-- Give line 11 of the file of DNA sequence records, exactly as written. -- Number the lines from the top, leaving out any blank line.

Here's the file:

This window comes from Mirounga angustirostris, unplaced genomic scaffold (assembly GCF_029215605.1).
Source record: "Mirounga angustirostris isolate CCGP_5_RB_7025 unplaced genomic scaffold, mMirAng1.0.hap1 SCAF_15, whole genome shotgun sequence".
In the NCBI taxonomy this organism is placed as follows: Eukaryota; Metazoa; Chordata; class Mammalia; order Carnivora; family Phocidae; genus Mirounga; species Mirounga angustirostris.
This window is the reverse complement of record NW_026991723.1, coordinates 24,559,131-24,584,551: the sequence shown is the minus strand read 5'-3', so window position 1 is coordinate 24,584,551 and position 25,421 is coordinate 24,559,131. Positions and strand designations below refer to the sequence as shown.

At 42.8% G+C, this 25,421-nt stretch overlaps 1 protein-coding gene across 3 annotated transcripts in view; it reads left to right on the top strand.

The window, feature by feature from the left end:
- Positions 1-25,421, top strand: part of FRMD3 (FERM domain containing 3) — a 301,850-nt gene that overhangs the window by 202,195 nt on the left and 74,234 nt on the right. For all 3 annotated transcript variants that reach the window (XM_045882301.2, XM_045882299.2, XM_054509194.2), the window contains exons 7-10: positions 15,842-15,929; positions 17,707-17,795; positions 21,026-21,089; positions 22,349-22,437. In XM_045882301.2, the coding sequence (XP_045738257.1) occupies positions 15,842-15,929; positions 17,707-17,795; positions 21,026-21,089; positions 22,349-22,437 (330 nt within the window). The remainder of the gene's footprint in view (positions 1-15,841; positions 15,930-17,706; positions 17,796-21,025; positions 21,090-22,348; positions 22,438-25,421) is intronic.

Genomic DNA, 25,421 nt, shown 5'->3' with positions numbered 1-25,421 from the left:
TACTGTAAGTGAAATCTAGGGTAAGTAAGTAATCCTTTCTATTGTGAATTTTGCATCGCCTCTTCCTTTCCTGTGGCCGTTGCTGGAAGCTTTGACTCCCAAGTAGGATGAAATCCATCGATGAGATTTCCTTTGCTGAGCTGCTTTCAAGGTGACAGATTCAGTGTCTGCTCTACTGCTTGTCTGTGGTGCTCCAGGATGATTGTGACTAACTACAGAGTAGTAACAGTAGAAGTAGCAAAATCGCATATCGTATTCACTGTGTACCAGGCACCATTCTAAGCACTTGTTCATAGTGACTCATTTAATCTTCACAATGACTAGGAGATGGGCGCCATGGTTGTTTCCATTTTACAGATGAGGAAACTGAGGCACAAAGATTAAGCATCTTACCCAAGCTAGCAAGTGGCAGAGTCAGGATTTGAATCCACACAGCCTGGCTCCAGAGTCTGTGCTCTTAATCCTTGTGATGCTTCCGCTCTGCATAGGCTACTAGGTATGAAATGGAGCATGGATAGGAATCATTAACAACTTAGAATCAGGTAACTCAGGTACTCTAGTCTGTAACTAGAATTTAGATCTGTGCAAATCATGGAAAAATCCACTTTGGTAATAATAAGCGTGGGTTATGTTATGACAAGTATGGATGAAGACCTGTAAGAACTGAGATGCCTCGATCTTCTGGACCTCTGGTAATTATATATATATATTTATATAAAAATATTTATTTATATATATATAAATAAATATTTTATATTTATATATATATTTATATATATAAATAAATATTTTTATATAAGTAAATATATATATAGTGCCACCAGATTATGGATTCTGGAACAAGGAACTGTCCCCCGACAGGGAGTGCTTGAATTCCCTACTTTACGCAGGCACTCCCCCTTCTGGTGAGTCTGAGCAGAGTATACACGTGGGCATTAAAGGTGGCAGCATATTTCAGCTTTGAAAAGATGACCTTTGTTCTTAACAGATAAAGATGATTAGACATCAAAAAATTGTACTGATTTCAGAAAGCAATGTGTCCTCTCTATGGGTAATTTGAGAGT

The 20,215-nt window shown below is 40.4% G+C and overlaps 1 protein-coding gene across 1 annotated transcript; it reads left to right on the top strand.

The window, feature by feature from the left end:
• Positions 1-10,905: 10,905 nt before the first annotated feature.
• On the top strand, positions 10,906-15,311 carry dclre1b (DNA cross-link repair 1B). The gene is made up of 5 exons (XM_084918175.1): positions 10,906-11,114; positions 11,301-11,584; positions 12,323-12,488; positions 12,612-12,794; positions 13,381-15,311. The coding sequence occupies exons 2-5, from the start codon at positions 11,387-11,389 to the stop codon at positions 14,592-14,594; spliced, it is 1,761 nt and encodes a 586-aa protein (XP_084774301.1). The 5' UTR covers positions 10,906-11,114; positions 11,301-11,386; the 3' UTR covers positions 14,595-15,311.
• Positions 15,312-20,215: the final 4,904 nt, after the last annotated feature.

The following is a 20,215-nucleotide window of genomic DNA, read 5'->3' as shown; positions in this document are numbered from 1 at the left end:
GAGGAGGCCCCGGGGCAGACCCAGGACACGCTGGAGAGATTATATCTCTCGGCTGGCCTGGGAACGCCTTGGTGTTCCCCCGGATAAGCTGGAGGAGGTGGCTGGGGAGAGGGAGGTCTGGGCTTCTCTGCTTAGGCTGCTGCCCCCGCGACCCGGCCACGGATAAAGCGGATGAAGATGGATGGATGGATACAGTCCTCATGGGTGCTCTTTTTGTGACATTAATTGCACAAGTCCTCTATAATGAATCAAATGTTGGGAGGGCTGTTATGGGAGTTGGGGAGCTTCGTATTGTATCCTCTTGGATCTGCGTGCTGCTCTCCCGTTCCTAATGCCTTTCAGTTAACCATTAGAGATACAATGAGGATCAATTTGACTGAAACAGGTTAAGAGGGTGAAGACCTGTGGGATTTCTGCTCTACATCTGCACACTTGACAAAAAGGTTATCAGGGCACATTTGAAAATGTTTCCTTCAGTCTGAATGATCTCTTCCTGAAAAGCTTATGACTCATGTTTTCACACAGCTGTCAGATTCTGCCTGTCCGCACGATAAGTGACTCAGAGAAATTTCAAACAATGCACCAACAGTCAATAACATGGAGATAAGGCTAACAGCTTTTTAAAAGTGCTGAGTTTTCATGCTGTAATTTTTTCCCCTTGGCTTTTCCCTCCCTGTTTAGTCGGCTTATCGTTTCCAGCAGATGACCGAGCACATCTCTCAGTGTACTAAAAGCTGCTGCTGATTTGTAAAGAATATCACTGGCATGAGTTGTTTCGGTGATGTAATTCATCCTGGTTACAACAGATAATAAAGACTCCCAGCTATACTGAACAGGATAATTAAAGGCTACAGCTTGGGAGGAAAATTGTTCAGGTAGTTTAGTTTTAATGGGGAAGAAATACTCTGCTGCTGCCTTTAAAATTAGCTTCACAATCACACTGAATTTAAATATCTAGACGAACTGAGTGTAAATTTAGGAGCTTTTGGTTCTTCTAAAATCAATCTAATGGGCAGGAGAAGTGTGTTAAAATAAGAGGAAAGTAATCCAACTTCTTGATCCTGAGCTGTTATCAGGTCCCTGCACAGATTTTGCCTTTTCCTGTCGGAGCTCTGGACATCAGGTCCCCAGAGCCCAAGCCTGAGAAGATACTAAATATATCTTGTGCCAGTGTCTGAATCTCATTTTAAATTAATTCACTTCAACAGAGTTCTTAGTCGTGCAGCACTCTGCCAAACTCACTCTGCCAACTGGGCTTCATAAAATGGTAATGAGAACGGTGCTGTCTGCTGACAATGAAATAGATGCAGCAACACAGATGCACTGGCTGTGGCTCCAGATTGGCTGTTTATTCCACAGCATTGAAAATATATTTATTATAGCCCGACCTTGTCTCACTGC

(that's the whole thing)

The window, feature by feature from the left end: